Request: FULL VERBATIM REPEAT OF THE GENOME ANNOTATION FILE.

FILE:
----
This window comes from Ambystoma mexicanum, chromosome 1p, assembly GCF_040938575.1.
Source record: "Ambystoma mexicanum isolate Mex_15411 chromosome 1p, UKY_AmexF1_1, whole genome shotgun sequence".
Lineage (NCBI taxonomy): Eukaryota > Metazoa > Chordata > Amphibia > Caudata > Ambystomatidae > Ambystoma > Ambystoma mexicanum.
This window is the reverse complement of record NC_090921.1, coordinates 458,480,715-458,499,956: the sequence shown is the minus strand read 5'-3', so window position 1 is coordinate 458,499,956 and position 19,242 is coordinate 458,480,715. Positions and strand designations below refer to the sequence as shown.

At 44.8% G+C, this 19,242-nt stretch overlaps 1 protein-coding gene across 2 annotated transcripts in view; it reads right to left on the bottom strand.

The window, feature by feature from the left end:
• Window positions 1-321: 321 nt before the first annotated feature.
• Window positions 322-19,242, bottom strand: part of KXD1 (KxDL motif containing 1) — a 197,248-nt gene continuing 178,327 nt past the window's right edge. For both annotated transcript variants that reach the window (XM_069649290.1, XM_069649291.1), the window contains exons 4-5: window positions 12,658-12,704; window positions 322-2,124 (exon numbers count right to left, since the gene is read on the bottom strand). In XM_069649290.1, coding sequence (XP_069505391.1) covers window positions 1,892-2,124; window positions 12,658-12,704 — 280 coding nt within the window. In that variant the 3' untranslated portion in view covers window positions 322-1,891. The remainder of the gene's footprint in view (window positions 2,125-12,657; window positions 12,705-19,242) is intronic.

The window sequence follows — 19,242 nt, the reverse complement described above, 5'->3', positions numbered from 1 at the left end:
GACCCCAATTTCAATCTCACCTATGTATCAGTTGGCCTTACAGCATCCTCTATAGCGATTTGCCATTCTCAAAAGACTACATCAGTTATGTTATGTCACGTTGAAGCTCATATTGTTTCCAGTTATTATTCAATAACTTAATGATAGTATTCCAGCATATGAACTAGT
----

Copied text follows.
This window comes from Ambystoma mexicanum, chromosome 1p, assembly GCF_040938575.1.
Source record: "Ambystoma mexicanum isolate Mex_15411 chromosome 1p, UKY_AmexF1_1, whole genome shotgun sequence".
Lineage (NCBI taxonomy): Eukaryota > Metazoa > Chordata > Amphibia > Caudata > Ambystomatidae > Ambystoma > Ambystoma mexicanum.
This window is the reverse complement of record NC_090921.1, coordinates 458,480,715-458,499,956: the sequence shown is the minus strand read 5'-3', so window position 1 is coordinate 458,499,956 and position 19,242 is coordinate 458,480,715. Positions and strand designations below refer to the sequence as shown.

At 44.8% G+C, this 19,242-nt stretch overlaps 1 protein-coding gene across 2 annotated transcripts in view; it reads right to left on the bottom strand.

The window, feature by feature from the left end:
• Window positions 1-321: 321 nt before the first annotated feature.
• Window positions 322-19,242, bottom strand: part of KXD1 (KxDL motif containing 1) — a 197,248-nt gene continuing 178,327 nt past the window's right edge. For both annotated transcript variants that reach the window (XM_069649290.1, XM_069649291.1), the window contains exons 4-5: window positions 12,658-12,704; window positions 322-2,124 (exon numbers count right to left, since the gene is read on the bottom strand). In XM_069649290.1, coding sequence (XP_069505391.1) covers window positions 1,892-2,124; window positions 12,658-12,704 — 280 coding nt within the window. In that variant the 3' untranslated portion in view covers window positions 322-1,891. The remainder of the gene's footprint in view (window positions 2,125-12,657; window positions 12,705-19,242) is intronic.

The window sequence follows — 19,242 nt, the reverse complement described above, 5'->3', positions numbered from 1 at the left end:
GACCCCAATTTCAATCTCACCTATGTATCAGTTGGCCTTACAGCATCCTCTATAGCGATTTGCCATTCTCAAAAGACTACATCAGTTATGTTATGTCACGTTGAAGCTCATATTGTTTCCAGTTATTATTCAATAACTTAATGATAGTATTCCAGCATATGAACTAGT